1. The Temple Period begins
Our list of the most significant moments in Maltese history begins with Malta and Gozo’s world-famous megalithic temples, built by a pre-historic people believed to have originated from Sicily, begin to be constructed. There are 11 sites dotted around the Maltese Islands which were constructed between 3600 and 2500 BC and are among the oldest free-standing structures in the world (only the recently-discovered Gobekli-Tepe complex in Turkey is said to pre-date them).
2. Romans wrest Malta from the Carthaginians
The Roman Empire, still in its infancy, conquered Malta from Carthage in 218 BC. Malta remained under Roman rule for over 1,000 years and the island prospered during that period, becoming known for its fine cloth, honey and as a trading post. Evidence of the latter exists in the form of Rabat’s Roman Villa, excavated in the late 19th Century.
3. St. Paul the Apostle is shipwrecked
St. Paul the Apostle was on his way by sea from Jerusalem to Rome in order to appeal to Julius Caesar for his rights as a Roman citizen. He was doing so because the elders of Jerusalem wanted him executed after telling the city’s people to forsake Jewish customs. He was shipwrecked at St. Paul’s Islands in 60 AD, along with approximately 270 others. The Maltese people welcomed him with “unusual kindness” (in his own words) and they converted to Christianity after witnessing him suffer no ill-effects when he was bitten by a snake.
4. The Arab invasion
Although not much is known about over 200 years of Arab rule in Malta, the Maltese language itself is of Semitic origin and heavily influenced by Arabic. The names for many settlements throughout the Maltese Islands have clear Arab influences and were believed to have been founded during this period. The conquerors also imposed Islam upon the Christian population. They are also believed to have introduced citrus fruits and cotton to the islands.
5. Malta wins the Great Siege
The Ottoman Empire desperately wanted Malta to further its military ambitions during the 16th Century. It sent an army of about 40,000 men to the island in 1565, and proceeded to besiege it for four long months during that year. Vastly outnumbered, the Knights of Malta, locals and others fighting alongside them held on until the Ottomans gave up their relentless assault and left Malta on September 11 of that year.
6. Valletta is completed
The capital city of Malta, a UNESCO World Heritage Site and the first planned city in Europe, was designed by the Knights of Malta’s pre-eminent military engineer and built in honour of Grand Master Jean de Valette. Intended as both a fortress city and a world cultural centre, Valletta was conceived with the aim of warding off a rumoured Ottoman invasion which never materialised. The beautiful Baroque city was completed in 1581.
7. The British arrive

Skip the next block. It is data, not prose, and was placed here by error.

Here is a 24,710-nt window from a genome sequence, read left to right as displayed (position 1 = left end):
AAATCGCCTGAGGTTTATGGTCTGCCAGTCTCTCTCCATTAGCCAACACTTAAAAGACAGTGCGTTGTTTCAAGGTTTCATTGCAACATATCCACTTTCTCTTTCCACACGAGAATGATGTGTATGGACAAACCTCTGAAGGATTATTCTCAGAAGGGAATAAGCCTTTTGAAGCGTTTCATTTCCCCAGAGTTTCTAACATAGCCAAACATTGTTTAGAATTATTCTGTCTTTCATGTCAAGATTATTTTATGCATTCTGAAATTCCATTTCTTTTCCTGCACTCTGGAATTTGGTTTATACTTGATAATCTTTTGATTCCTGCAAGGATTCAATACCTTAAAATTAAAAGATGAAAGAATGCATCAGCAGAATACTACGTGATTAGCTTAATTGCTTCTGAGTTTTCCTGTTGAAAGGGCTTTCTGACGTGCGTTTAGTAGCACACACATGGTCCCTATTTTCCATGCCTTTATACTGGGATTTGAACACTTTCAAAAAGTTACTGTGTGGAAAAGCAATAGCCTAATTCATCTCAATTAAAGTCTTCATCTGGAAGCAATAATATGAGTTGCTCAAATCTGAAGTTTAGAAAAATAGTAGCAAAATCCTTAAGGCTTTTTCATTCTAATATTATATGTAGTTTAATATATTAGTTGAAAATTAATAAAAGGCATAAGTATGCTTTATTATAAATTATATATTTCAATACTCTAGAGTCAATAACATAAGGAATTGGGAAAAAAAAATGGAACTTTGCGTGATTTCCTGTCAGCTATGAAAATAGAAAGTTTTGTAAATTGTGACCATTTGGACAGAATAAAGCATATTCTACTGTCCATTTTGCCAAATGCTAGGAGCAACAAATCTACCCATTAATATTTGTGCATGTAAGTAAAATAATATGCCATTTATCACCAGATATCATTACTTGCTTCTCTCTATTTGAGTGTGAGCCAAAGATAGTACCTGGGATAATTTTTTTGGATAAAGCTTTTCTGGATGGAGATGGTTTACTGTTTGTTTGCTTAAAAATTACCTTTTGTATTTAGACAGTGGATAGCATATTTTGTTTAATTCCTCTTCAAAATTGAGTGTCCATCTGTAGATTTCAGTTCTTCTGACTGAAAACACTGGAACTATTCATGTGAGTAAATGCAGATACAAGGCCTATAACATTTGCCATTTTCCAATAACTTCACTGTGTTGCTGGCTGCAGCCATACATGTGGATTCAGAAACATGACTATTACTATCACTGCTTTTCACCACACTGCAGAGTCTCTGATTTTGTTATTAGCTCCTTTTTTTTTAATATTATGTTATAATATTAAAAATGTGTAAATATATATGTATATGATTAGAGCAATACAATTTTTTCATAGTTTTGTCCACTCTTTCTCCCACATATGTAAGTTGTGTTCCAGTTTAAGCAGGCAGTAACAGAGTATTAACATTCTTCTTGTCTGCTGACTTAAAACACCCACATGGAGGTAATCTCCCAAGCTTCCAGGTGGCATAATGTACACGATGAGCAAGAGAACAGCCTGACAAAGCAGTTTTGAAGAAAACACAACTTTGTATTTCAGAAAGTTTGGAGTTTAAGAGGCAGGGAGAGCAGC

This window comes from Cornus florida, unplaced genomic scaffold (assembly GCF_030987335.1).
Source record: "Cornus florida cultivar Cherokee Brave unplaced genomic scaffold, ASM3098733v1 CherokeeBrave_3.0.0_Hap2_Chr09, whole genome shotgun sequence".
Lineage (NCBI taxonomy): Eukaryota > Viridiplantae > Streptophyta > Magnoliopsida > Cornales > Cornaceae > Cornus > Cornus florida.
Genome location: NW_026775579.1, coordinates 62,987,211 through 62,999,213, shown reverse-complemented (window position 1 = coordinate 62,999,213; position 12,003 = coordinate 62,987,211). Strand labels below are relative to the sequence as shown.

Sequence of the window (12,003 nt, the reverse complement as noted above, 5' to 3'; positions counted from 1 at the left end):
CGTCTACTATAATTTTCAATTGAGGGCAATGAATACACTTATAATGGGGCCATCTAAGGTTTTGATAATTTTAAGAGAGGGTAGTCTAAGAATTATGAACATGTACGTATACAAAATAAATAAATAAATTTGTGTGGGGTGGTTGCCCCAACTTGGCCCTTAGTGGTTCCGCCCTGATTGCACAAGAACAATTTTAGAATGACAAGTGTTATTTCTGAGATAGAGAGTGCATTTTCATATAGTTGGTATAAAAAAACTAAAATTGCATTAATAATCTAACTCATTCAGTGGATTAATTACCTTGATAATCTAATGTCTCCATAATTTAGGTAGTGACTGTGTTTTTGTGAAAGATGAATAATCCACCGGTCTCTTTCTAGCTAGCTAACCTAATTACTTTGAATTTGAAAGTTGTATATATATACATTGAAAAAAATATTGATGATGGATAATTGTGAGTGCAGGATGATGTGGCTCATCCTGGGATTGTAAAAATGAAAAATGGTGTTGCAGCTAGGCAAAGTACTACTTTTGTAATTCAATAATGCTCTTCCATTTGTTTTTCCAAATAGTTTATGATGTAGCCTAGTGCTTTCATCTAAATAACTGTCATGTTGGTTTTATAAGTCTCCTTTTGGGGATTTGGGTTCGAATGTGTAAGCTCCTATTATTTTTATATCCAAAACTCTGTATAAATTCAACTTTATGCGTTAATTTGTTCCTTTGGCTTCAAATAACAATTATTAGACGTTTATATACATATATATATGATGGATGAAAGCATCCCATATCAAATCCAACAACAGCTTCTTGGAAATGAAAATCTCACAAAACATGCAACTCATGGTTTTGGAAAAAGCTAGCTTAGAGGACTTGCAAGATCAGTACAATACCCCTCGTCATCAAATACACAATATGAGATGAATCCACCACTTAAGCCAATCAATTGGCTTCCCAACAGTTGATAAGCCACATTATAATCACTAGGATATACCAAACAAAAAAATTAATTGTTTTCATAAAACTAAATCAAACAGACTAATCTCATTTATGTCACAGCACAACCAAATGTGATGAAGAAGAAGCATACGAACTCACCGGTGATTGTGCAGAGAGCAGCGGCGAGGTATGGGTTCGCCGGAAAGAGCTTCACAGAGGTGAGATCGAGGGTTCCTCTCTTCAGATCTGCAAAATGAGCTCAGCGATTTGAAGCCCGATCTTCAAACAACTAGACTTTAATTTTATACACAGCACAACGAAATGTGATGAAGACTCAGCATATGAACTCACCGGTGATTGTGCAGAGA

In 1798, the Maltese people were trying to retake Valletta from a French general and his forces garrisoned inside the city’s walls following the surrender of the Knights of Malta to Napoleon. The Maltese were rebelling against the French who had made themselves deeply unpopular with the locals in the space of a few months following their assumption of control of the island. The Maltese requested assistance from the British, who helped kick the French out in 1800 by means of a blockade. It was the beginning of 164 years of British rule during which infrastructure, fortresses and significant cultural influences were contributed.
8. SS Ohio makes it to Grand Harbour
15th August 1942 is a date firmly etched in the Maltese conscience. The SS Ohio, a tanker operated by the British navy, limped into Grand Harbour to the sound of Rule Britannia and cheering crowds. She had been bombed mercilessly by Axis fighters and was listing badly, snapping the towlines of the boats helping her to her destination. On-board were vital supplies needed to sustain Malta’s starving population for at least a few more months. The feast of Santa Marija is one of the most significant in the Maltese calendar.
9. Malta gains its independence
The Maltese people voted for their future in a constitutional referendum held between 2nd and 4th May 1964, becoming an independent constitutional monarchy on 21st September 1964, Malta’s Independence Day. Gorg Borg Olivier was Prime Minister at the time Malta became independent, while Queen Elizabeth II was the ceremonial head of state. Anthony Mamo was the first President of Malta when it became a republic some 10 years later.
10. Malta joins the European Union
A referendum on whether to join the European Union was held in Malta in 2003, with the yes vote passing by a slim majority. Malta became a fully-fledged EU member on 1st May 2004. It joined the common currency some four years later.